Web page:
As the term feminism enjoys a resurgence in pop culture, two art shows which opened this month in New York City offer unique visions of its future.
“The New Bitch–Twilight of the Idols” currently on view at Gitana Rosa is the kind of ambitious, risk-taking show that one is would expect to encounter in a Bushwick art space, and almost never does in a Chelsea gallery. It is messy and uneven, and much of the art doesn’t just flirt with bad taste, but embraces it. As the title of the show suggests, the artists in the show are unconcerned with making art that is “pretty”–intent instead on upending our expectations, and challenging us to look deeper than their works’ surfaces.
Katie Cercone’s site specific installation incorporates (to name a few) a melange of My Little Ponies, sewn spandex, pink streamers, and a tie-dyed Minnie Mouse with a kaleidoscopic (sometimes literally) video of her playing dress up animated with candy hearts and Lisa Frank stickers. Drawing on the tradition of the grotesque, Gregory Jacobsen’s (the single male in the show) excellent paintings of women, look like a cross between John Currin and Hieronymus Bosch; they posses a similar mastery of paint, but their portrayal of the human body is infinitely more frightening. More painterly, but no less disturbing are two large oil paintings by Dawn Frasch, that amazingly bring to mind both Botticelli and Goya.
Rebecca Goyette’s faux-naif drawings depicting naked women and groups of pilgrims in various sexual situations are utterly bizarre. They are made slightly less so, when one learns that the series was inspired by the experience of her great grandmother who was accused of being a Salem witch, inspected for extra teats for her animal familiars, and then hanged.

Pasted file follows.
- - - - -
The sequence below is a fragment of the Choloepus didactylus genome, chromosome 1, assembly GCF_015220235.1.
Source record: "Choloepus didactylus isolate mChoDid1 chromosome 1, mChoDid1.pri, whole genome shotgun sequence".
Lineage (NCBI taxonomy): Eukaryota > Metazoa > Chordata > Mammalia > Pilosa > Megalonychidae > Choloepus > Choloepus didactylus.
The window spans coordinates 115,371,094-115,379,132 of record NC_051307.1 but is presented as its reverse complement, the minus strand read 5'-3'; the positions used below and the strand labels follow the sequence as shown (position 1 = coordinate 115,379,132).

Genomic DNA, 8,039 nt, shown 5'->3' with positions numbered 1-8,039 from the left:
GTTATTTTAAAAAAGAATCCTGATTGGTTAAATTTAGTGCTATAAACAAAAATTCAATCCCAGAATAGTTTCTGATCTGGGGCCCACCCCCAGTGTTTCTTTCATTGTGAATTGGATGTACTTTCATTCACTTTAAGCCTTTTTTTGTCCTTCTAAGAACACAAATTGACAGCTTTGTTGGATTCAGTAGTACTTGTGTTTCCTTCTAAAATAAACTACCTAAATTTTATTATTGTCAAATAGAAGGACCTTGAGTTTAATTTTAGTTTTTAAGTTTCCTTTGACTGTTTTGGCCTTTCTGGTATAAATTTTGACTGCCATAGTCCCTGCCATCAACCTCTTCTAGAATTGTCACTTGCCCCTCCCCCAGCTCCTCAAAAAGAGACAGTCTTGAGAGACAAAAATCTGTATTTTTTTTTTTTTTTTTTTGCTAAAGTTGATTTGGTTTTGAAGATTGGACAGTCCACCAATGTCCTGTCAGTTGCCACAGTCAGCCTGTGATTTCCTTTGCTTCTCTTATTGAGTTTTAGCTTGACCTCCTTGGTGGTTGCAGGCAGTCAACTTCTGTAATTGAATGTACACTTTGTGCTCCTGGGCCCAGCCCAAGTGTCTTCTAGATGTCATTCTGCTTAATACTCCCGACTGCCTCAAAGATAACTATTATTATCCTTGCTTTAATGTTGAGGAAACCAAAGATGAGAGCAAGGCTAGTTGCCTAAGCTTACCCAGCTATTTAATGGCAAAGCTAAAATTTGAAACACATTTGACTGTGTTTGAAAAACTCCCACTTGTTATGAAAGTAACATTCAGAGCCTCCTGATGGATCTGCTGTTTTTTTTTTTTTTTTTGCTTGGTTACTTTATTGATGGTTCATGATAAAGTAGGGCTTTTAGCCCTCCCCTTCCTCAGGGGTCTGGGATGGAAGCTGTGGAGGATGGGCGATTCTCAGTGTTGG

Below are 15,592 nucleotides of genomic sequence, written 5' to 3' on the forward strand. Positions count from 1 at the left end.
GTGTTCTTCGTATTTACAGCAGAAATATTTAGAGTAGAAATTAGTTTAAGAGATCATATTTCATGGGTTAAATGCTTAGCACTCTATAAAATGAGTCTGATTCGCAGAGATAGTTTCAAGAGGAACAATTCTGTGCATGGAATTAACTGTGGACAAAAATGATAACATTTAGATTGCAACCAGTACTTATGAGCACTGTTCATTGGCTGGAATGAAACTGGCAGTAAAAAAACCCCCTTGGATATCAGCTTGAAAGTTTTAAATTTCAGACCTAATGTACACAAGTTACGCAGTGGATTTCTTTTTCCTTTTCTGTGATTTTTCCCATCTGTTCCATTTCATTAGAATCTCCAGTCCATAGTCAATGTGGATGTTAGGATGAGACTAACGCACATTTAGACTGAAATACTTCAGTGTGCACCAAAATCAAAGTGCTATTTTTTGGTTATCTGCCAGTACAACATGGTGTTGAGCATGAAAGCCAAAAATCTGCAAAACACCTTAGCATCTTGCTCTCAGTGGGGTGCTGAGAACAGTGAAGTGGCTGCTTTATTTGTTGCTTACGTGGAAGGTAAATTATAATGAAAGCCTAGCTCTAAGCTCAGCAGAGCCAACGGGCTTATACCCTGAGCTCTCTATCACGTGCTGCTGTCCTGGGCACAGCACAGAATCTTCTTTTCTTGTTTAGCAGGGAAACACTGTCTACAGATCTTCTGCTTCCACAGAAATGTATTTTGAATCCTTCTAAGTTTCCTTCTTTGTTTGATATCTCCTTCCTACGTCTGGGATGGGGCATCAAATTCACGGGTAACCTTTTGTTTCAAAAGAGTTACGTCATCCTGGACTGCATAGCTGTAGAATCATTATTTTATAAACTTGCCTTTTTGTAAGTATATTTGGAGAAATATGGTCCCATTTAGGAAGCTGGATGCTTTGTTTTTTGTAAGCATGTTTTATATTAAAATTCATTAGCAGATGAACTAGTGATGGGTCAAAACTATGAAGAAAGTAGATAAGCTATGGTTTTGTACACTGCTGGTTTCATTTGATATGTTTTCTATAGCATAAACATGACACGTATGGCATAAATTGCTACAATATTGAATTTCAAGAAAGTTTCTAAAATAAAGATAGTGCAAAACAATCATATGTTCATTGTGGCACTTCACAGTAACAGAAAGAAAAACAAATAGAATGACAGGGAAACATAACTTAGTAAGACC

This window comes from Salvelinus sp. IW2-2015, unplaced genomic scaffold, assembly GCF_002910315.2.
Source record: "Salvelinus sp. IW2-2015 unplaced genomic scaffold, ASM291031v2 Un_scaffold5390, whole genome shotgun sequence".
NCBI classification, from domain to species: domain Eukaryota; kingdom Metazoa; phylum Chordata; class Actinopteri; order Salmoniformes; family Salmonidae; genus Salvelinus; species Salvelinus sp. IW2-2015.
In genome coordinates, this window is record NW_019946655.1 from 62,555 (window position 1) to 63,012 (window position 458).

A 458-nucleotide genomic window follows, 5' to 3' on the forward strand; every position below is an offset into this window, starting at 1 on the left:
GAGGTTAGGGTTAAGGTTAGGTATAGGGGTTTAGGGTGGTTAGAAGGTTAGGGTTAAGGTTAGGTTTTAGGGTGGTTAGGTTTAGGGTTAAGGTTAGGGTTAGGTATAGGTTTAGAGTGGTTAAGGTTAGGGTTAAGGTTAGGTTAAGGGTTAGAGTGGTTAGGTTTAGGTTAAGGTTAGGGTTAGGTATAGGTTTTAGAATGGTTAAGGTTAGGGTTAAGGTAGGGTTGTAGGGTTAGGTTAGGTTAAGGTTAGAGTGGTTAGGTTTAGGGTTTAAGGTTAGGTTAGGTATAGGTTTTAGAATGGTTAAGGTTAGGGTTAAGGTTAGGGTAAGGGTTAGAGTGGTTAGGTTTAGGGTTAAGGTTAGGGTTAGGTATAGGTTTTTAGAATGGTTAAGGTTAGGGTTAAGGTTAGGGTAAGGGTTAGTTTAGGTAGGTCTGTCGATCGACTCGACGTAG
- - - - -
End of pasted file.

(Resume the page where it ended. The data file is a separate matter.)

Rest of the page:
Perhaps the most traditionally beautiful work in the show is that by painter Michele Basora and photographer Christina Dallas, who interlace enchanting images of women with symbols of nature and the occult, respectively.
The New Bitch is on view at Gitana Rosa Chelsea, 530 W. 25th Street, #407, New York, New York through October 4, 2014.
Downtown, on view at “The Hole” gallery, feminism takes on a the mystical, ethereal qualities of a new-age cult. “Future Feminism” posits itself as a movement based on 13 tenets collaboratively written by Antony (of Antony and the Johnsons), dance-based performance artist Johanna Constantine, Kembra Pfahler ( of the Voluptuous Horror of Karen Black), and sisters Sierra and Bianca Casady (of CocoRosie.) Sliced thin enough as to appear slightly translucent, these tenets (starting with The Subjugation of Women and the Earth is One and the Same, and ending with The Future is Female) are each carved into 13 large-scale rose quartz discs hung on the walls on the gallery. Palely pink, the stone, by those who believe in the healing powers of crystals, is thought to attract and retain love, as well as heal one’s heart from pain and disappointment. If the typical dismissal of the feminist movement is that it is fueled by anger at men, these works circumvent that criticism entirely. Their serene beauty belies the power of their message.
Also part of the exhibition, a thirteen-night performance and lecture series featuring the Future Feminists and their collaborators began last week and continues through the show closing, with Kiki Smith, Anne Waldman, Marina Abramović, Carolee Schneemann, and others still set to perform.
Future Feminism runs through September 27, 2014 at The Hole, 312 Bowery, New York, NY